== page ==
It helps me to understand the power of story. Politicians get elected because they tell stories. Leaders are followed because they tell stories. You want to be a good presenter or to make a successful pitch or to teach anything well? You need to harness the power of story. Sure those authors I read in college were trying to make a living by telling stories. People enjoy a good story and will pay to hear it/read it/watch it, but stories are integrated into our lives. When we meet someone for the first time we ask each other questions, and we share stories. If you can tell a good story you will make friends, you will be more respected, you can be a better boss. Of course, the ability to tell a good story can mean abusing that power at the expense of others. People want to listen. Whether it is for good or ill, however, stories have power. I learned that by doing all that reading and writing, and I relearn it just about every day during this pandemic. I mean, how can you have a successful Zoom call without a good story or two? (Also, my wife handed me a book, literally as I write this, that she got forever ago, telling me I need to read something from it because it is relevant right now–power of story in action!)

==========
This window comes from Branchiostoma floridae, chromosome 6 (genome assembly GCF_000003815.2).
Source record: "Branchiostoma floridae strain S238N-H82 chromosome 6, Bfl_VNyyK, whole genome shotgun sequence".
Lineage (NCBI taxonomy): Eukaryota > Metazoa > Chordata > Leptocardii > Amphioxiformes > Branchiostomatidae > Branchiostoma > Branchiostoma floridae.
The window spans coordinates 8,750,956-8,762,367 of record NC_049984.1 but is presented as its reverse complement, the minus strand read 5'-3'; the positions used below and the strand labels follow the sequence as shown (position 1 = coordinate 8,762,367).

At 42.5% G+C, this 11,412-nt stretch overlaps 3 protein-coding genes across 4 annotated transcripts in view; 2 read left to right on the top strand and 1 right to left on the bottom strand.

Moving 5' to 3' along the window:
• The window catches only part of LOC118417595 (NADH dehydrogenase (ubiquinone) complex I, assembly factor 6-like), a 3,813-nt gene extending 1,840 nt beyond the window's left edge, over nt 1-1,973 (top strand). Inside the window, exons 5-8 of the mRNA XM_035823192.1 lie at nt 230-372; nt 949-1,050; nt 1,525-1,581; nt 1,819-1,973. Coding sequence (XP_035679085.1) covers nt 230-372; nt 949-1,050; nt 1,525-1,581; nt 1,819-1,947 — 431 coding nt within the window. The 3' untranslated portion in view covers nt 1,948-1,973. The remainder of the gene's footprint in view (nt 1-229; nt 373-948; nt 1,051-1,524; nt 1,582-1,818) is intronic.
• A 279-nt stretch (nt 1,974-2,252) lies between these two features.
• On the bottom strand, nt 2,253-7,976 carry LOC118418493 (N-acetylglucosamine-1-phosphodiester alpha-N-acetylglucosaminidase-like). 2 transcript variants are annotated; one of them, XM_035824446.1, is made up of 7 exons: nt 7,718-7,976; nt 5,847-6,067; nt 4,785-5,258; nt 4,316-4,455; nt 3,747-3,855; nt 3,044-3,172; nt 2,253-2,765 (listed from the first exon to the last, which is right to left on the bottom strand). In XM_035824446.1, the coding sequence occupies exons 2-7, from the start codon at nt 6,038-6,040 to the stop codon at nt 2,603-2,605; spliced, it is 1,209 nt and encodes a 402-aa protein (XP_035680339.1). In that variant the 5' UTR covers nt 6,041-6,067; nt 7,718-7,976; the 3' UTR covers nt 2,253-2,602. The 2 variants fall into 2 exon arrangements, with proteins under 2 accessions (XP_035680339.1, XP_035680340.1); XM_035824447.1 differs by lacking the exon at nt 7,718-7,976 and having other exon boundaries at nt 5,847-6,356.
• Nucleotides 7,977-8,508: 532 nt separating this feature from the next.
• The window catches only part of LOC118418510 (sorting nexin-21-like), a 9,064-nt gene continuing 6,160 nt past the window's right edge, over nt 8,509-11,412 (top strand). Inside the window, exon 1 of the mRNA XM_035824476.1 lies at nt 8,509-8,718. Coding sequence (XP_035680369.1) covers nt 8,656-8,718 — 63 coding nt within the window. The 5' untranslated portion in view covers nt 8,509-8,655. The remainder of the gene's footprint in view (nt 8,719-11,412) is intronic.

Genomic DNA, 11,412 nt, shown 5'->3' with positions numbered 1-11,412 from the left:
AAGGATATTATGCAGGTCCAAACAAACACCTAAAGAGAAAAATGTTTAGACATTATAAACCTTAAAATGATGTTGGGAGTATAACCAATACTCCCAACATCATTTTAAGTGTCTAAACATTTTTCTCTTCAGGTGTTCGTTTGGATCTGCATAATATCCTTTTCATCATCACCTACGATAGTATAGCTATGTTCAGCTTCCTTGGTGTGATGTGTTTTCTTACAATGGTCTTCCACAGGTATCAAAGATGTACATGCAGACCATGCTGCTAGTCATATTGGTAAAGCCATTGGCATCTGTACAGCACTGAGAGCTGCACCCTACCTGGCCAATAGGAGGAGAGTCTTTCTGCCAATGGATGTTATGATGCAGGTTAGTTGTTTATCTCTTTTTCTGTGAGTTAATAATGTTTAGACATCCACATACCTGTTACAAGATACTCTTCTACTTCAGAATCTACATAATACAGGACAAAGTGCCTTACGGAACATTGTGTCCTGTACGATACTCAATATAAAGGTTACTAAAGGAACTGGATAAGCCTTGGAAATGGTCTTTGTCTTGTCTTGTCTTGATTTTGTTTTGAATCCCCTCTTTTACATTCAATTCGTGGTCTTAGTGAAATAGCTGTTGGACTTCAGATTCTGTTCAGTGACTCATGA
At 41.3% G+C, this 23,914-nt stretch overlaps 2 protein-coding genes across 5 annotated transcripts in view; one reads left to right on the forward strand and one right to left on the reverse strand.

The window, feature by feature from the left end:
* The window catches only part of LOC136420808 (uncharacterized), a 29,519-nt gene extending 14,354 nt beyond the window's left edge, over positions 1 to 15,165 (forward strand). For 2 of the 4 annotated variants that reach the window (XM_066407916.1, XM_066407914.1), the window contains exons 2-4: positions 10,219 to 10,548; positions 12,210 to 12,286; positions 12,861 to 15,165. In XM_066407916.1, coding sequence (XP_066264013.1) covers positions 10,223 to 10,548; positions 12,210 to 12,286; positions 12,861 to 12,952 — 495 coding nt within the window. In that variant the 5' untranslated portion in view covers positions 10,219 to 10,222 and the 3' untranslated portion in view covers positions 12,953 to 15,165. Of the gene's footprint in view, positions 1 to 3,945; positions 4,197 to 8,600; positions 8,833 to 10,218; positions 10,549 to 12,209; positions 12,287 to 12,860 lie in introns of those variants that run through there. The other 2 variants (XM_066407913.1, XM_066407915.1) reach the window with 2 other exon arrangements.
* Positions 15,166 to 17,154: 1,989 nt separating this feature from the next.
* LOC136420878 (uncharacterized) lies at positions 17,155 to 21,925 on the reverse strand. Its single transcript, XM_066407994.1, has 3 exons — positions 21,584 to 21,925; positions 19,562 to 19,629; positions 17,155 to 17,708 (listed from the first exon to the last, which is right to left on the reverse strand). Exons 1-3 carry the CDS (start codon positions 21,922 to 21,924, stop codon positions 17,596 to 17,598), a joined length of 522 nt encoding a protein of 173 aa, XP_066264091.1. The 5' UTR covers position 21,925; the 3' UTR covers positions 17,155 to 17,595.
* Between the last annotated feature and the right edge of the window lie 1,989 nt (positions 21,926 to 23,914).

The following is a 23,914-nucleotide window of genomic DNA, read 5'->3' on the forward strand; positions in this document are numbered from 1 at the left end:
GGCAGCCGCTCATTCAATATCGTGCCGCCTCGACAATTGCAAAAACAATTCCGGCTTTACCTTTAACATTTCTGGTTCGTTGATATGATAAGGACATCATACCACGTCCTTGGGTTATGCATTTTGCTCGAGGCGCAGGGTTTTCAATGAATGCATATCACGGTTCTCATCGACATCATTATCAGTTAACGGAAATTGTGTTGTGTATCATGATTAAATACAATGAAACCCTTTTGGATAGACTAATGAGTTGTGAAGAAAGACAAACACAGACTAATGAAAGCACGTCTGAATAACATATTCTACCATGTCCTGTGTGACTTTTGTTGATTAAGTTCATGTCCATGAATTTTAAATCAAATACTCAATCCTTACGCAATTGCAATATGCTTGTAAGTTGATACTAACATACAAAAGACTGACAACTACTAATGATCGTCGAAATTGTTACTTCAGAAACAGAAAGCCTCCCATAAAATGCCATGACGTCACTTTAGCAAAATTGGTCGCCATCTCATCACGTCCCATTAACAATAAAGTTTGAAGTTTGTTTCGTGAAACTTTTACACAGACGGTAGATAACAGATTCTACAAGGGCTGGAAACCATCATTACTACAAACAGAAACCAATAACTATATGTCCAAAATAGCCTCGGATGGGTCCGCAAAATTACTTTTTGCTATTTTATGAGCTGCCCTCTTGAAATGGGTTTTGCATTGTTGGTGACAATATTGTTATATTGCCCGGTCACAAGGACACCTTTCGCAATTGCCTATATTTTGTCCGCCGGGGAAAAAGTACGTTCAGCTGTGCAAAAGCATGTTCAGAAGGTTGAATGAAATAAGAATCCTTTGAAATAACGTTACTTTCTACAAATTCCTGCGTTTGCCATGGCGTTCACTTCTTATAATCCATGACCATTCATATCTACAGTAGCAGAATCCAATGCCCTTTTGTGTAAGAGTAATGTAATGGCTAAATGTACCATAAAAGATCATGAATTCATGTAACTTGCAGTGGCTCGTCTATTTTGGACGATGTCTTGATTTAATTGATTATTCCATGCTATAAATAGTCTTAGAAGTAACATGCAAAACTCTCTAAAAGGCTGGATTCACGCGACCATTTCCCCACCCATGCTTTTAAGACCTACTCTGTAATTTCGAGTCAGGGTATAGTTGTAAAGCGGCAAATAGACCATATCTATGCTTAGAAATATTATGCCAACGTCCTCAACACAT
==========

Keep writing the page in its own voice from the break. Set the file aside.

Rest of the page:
I am better able to make connections between all kinds of things. When I read some of those old books it was important to understand the context of the story. Dickens makes a lot more sense when you understand the issues of the day in 19th Century London, and it makes even more sense when you understand what was happening all over the world at that time. Things Fall Apart or Night–those books are stories within the larger stories of their time and place. Reading those books, and then analyzing them in order to write a paper about them, meant trying to understand how things are related. I found that I better understood those stories because I was studying other things as well. I found myself making connections or having insights in French class or Geology class because of some of those stories. And the reverse was true as well. Coal plays a big role in 19th Century England, and it is featured in Dickens novels, and I learned about it in my lab. All of that learning fed into each other. Making connections is important to understanding our world, whether our own community or international politics. This coronavirus thing is not easy to understand. Where did it come from? Why did it spread so fast? Why can’t we treat it? Will things ever get back to normal? The ability to make connections between all of these things helps me to understand what it all means. I often don’t get definitive answers, but I at least can grasp why I don’t.